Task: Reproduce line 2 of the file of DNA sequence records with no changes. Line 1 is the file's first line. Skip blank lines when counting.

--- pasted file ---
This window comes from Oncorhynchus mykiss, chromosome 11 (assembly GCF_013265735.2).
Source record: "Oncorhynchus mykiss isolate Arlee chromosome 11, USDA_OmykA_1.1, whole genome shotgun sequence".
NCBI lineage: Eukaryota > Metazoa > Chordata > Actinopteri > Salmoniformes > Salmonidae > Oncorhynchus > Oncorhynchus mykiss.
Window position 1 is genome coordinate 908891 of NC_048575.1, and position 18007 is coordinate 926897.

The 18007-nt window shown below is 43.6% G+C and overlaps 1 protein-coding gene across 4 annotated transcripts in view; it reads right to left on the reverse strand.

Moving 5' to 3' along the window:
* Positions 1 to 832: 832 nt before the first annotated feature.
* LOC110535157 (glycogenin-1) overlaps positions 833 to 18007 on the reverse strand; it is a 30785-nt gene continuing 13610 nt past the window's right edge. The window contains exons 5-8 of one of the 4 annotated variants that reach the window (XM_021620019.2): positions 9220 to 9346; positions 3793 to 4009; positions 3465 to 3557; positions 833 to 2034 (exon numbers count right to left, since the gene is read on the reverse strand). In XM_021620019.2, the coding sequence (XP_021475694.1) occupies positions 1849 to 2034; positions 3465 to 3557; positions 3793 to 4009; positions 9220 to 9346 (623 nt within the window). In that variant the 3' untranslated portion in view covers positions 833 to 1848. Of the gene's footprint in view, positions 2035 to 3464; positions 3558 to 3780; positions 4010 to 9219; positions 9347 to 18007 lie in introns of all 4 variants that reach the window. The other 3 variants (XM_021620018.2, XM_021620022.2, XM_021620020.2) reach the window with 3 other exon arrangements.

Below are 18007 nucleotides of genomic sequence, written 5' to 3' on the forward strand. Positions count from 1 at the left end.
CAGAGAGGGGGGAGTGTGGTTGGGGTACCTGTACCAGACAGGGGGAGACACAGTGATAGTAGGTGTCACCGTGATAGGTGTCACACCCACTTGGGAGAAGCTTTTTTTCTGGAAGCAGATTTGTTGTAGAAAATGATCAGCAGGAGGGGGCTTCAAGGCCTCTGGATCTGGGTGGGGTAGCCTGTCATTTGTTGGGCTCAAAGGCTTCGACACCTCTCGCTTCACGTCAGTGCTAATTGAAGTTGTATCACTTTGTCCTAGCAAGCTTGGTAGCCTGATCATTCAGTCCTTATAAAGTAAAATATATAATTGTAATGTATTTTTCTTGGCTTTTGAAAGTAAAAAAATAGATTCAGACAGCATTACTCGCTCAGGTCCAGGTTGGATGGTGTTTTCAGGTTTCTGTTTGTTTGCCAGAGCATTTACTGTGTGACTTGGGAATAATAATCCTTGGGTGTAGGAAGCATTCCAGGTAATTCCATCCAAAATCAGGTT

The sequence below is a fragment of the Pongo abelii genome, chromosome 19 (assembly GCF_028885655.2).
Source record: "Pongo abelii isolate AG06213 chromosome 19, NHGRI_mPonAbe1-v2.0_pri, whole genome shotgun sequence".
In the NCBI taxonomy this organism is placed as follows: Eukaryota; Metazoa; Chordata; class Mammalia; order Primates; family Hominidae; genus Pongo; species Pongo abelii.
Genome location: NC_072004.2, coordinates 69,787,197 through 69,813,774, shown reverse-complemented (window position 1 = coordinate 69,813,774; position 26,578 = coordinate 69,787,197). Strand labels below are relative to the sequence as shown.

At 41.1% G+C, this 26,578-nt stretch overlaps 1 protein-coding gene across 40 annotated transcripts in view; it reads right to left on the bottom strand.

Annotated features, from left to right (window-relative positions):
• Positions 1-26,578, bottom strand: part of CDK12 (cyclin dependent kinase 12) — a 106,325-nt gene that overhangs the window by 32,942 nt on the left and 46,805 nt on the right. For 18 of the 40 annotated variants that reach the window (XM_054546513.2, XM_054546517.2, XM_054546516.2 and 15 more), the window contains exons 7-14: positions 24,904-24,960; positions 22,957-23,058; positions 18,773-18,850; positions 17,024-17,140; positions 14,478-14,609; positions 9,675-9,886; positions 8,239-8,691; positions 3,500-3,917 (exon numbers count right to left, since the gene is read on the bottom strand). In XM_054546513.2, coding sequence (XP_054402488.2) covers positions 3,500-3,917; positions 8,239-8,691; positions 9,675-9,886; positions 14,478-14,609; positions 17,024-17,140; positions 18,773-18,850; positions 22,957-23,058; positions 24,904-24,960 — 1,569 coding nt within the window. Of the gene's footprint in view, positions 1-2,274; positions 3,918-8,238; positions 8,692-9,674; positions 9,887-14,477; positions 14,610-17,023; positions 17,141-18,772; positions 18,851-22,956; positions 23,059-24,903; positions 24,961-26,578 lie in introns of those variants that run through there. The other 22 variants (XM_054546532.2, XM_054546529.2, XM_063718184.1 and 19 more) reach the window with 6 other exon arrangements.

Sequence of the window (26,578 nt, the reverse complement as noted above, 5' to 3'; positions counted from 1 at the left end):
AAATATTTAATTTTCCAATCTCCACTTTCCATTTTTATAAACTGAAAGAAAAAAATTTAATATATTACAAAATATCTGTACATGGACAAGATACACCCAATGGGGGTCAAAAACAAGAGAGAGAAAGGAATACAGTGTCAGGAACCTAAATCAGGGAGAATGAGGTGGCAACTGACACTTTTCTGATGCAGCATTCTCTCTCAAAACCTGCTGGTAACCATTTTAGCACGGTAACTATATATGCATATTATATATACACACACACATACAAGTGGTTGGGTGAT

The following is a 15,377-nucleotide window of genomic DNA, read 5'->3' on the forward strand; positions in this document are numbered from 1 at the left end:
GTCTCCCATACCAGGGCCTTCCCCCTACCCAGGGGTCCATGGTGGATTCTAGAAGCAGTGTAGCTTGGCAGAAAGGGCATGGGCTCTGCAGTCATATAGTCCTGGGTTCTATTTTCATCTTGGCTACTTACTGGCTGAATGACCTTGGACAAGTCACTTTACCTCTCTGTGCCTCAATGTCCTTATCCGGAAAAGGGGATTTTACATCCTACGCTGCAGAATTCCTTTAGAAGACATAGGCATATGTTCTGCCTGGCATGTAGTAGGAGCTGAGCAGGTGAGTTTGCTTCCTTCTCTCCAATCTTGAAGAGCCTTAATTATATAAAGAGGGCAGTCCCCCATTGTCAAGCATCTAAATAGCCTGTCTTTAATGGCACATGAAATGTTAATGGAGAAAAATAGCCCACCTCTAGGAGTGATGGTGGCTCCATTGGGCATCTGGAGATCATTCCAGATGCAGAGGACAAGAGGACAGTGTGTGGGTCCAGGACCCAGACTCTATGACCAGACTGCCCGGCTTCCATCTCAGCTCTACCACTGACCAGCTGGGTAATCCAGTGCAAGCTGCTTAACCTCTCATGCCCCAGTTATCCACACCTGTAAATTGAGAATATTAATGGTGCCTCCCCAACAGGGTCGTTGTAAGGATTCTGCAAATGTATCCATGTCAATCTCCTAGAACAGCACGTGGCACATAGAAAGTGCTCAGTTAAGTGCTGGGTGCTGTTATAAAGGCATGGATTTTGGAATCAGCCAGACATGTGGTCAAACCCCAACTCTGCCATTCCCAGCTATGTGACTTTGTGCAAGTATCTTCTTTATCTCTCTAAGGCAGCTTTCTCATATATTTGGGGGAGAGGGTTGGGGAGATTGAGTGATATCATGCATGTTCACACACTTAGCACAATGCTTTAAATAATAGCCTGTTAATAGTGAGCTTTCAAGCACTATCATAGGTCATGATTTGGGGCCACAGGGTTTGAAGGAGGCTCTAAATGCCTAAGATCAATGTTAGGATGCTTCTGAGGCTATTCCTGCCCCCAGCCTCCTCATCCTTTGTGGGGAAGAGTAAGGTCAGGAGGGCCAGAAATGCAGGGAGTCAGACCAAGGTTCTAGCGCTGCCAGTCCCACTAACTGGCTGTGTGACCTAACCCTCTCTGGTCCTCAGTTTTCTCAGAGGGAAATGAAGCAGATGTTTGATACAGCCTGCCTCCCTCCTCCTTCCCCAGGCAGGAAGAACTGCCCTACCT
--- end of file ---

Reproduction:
Source record: "Oncorhynchus mykiss isolate Arlee chromosome 11, USDA_OmykA_1.1, whole genome shotgun sequence".